A reporter announces he's gotten his dream job on his blog only to have the company rescind the offer in response. Who's in the wrong?
Etiquette, like Jell-O, takes a while to set. Take job hunting, for example. Looking for a gig armed with your resume and best suit is a practice that had been around long enough for informal rules to solidify. Then, social media came and stirred things up. Can employers ask potential hires for Facebook passwords? How terrible an offense is it to have a profile with personal information companies might find off-putting?
But if dozens of pictures of keg stands on your account is clearly a bad idea, and password-enabled snooping by employers is pretty obviously creepy and invasive, there are still cases that are less cut and dry. Take what happened to Kristopher Brooks for example.
A young reporter just out of a New York University graduate journalism program, Brooks was thrilled to receive a job offer from the News Journal in Wilmington, Delaware. He responded as many young people might—he shared the good news on social media, quoting from his offer letter on his personal Tumblr blog and using the company's logo in the post, which took the form of a press release.
What seems entirely innocent to the average digital native didn't sit well with the News Journal, however. They called Brooks to rescind the offer. "I just told my immediate editor what the post was about. And he said, 'Oh, that sounds okay.' Around a quarter to six, [local editor] Phil Freedman called me and told me [the post] was an illegal use of the company logo and I wasn't supposed to quote from the offer letter that I got...and that they wanted to rescind my job offer because of that," Brooks told Loop21. He immediately offered to take down the post but the News Journal was unmoved. He lost the gig.
Others, though, have taken the side of the company. "The whole subject underscores the issue of social media promoting (or at least condoning) the notion that a person's every move is a source of endless fascination for others. Whatever happened to good old-fashioned modesty?" Dr. Sally Mounts, president of Auctus Consulting Group, commented to Forbes. (Young job hunters might respond that in the current economic climate there is little room for or benefit in modesty, and self-promotion is essential.) Mounts went on to put the onus of maintaining a good relationship between a company and its new employee on the hire. "Prior to actually starting your new job, and during those critical first few weeks and months, you are really on probation. Best behavior is a must. Tread lightly, mind your p' s and q's, and be careful," she said.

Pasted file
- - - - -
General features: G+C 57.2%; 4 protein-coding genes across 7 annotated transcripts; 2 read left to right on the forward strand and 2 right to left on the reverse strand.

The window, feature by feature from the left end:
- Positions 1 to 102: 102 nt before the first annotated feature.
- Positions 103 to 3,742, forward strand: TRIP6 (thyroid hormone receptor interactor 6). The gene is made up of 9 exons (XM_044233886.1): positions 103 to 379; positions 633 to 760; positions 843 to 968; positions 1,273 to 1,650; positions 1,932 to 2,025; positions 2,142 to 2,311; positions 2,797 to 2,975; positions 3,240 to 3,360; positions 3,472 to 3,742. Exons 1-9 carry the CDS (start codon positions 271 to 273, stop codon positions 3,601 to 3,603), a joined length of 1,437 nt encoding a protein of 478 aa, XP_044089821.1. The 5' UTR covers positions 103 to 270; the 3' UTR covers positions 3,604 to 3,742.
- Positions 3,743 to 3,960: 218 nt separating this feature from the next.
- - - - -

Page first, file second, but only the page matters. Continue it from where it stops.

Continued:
To younger ears that may sound weird and dictatorial, but it's perfectly natural to older corporate citizens who take for granted a greater degree of suppression of employees' personality and autonomy in the workplace. What veterans perceive as order and loyalty, newcomers to the world of work may see as engagement and creativity-crushing control-freakishness. But whatever your initial reaction, one lesson for everyone may be to realize exactly how fluid and unsettled our expectations around social media are and how important it is when hiring to bring those assumptions out in the open.
Sharlyn Lauby, an HR pro who blogs at HR Bartender, told Inc.com that while she wasn't party to all the details of the Brooks case, the general outlines that have been reported indicate an avoidable miscommunication. "This is a misunderstanding and both sides share to blame. First, the young reporter should have asked the company about how his hire would be announced. From my personal experience, some companies want to make the announcement that they've hired you. Ask first as a sign of respect for our working relationship," she said.
But she added, "on the other hand, the company didn't tell the young reporter how he would be onboarded into the organization. And appropriate hiring announcements are a part of onboarding."
So, whether your reaction is confusion at the rudeness of Brooks or surprise at the crankiness of his new employer, perhaps the underlying lesson is the same—different folks have different expectations about social media. Avoid painful miscues by communicating those expectations clearly.
Do you think the News Journal was right that this was a firing offense?
JESSICA STILLMAN is a freelance writer based in London with interests in unconventional career paths, generational differences, and the future of work. She has blogged for CBS MoneyWatch, GigaOM, and Brazen Careerist. @EntryLevelRebel